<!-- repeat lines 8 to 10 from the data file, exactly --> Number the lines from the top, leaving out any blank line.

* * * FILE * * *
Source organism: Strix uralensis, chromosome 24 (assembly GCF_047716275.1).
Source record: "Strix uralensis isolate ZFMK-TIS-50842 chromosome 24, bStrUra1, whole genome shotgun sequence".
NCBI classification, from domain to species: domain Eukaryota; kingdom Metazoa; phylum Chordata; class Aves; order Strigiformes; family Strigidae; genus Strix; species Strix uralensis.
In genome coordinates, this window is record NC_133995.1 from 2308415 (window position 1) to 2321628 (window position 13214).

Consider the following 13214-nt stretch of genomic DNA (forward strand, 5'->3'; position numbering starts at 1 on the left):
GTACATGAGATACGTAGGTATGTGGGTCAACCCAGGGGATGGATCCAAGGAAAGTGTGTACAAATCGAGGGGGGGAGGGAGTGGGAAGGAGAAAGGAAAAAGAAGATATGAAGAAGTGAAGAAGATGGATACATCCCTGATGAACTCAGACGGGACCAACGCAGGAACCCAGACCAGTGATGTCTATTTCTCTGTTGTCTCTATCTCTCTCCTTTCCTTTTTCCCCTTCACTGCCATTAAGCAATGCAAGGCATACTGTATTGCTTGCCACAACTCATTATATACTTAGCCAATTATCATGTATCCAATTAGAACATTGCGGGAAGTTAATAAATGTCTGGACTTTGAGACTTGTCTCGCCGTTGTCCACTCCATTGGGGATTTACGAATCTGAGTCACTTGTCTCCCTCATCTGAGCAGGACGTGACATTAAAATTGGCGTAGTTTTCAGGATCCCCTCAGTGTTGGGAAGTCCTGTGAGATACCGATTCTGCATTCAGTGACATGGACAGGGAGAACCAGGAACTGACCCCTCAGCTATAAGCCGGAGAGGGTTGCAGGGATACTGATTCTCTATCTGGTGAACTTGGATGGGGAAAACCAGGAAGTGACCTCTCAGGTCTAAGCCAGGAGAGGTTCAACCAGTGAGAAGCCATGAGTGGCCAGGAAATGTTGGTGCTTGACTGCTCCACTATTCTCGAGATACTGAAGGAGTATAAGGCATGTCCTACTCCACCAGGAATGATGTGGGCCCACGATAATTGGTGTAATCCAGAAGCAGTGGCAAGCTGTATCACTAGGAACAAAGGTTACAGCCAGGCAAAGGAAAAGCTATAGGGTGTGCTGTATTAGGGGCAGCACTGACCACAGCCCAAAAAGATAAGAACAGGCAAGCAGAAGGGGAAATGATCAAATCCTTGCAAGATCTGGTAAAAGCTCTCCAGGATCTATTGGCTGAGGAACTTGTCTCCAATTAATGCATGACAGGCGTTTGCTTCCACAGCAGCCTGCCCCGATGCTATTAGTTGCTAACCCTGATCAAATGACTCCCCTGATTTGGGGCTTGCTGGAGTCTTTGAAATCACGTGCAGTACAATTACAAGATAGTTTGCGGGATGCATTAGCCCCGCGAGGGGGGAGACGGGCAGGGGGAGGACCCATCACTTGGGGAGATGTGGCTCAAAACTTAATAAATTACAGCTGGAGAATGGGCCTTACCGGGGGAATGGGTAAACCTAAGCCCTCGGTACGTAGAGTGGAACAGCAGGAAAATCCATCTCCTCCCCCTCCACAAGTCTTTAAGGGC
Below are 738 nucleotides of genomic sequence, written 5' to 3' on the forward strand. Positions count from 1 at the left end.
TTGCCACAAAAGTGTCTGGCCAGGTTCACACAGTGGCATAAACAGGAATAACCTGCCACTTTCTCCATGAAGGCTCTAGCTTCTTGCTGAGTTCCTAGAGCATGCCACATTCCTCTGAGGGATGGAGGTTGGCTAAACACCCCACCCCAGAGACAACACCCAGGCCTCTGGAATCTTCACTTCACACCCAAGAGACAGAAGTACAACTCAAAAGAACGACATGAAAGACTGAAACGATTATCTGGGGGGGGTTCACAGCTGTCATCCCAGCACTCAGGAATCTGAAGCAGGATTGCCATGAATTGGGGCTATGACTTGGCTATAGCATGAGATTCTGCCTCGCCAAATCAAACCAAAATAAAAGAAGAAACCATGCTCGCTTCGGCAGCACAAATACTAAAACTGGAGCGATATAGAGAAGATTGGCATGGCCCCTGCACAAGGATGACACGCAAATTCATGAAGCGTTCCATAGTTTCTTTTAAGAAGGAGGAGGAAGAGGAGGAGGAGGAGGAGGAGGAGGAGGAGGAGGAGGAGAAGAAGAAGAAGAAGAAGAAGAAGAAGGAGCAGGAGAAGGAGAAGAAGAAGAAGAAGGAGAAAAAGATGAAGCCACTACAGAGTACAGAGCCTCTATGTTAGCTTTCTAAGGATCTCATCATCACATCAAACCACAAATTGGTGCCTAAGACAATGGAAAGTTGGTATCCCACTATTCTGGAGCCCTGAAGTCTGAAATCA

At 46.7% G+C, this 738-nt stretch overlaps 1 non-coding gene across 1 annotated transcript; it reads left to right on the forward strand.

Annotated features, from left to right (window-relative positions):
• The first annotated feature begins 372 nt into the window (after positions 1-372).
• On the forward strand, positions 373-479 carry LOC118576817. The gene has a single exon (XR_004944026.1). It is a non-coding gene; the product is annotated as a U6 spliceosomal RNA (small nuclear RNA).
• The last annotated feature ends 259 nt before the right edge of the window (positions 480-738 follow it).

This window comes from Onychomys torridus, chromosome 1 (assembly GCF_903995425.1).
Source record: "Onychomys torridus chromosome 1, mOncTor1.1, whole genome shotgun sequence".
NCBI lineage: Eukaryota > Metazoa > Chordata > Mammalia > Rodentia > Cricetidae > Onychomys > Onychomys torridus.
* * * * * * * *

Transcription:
TTGCCACAAAAGTGTCTGGCCAGGTTCACACAGTGGCATAAACAGGAATAACCTGCCACTTTCTCCATGAAGGCTCTAGCTTCTTGCTGAGTTCCTAGAGCATGCCACATTCCTCTGAGGGATGGAGGTTGGCTAAACACCCCACCCCAGAGACAACACCCAGGCCTCTGGAATCTTCACTTCACACCCAAGAGACAGAAGTACAACTCAAAAGAACGACATGAAAGACTGAAACGATTATCTGGGGGGGGTTCACAGCTGTCATCCCAGCACTCAGGAATCTGAAGCAGGATTGCCATGAATTGGGGCTATGACTTGGCTATAGCATGAGATTCTGCCTCGCCAAATCAAACCAAAATAAAAGAAGAAACCATGCTCGCTTCGGCAGCACAAATACTAAAACTGGAGCGATATAGAGAAGATTGGCATGGCCCCTGCACAAGGATGACACGCAAATTCATGAAGCGTTCCATAGTTTCTTTTAAGAAGGAGGAGGAAGAGGAGGAGGAGGAGGAGGAGGAGGAGGAGGAGGAGGAGAAGAAGAAGAAGAAGAAGAAGAAGAAGGAGCAGGAGAAGGAGAAGAAGAAGAAGAAGGAGAAAAAGATGAAGCCACTACAGAGTACAGAGCCTCTATGTTAGCTTTCTAAGGATCTCATCATCACATCAAACCACAAATTGGTGCCTAAGACAATGGAAAGTTGGTATCCCACTATTCTGGAGCCCTGAAGTCTGAAATCA

At 46.7% G+C, this 738-nt stretch overlaps 1 non-coding gene across 1 annotated transcript; it reads left to right on the forward strand.

Annotated features, from left to right (window-relative positions):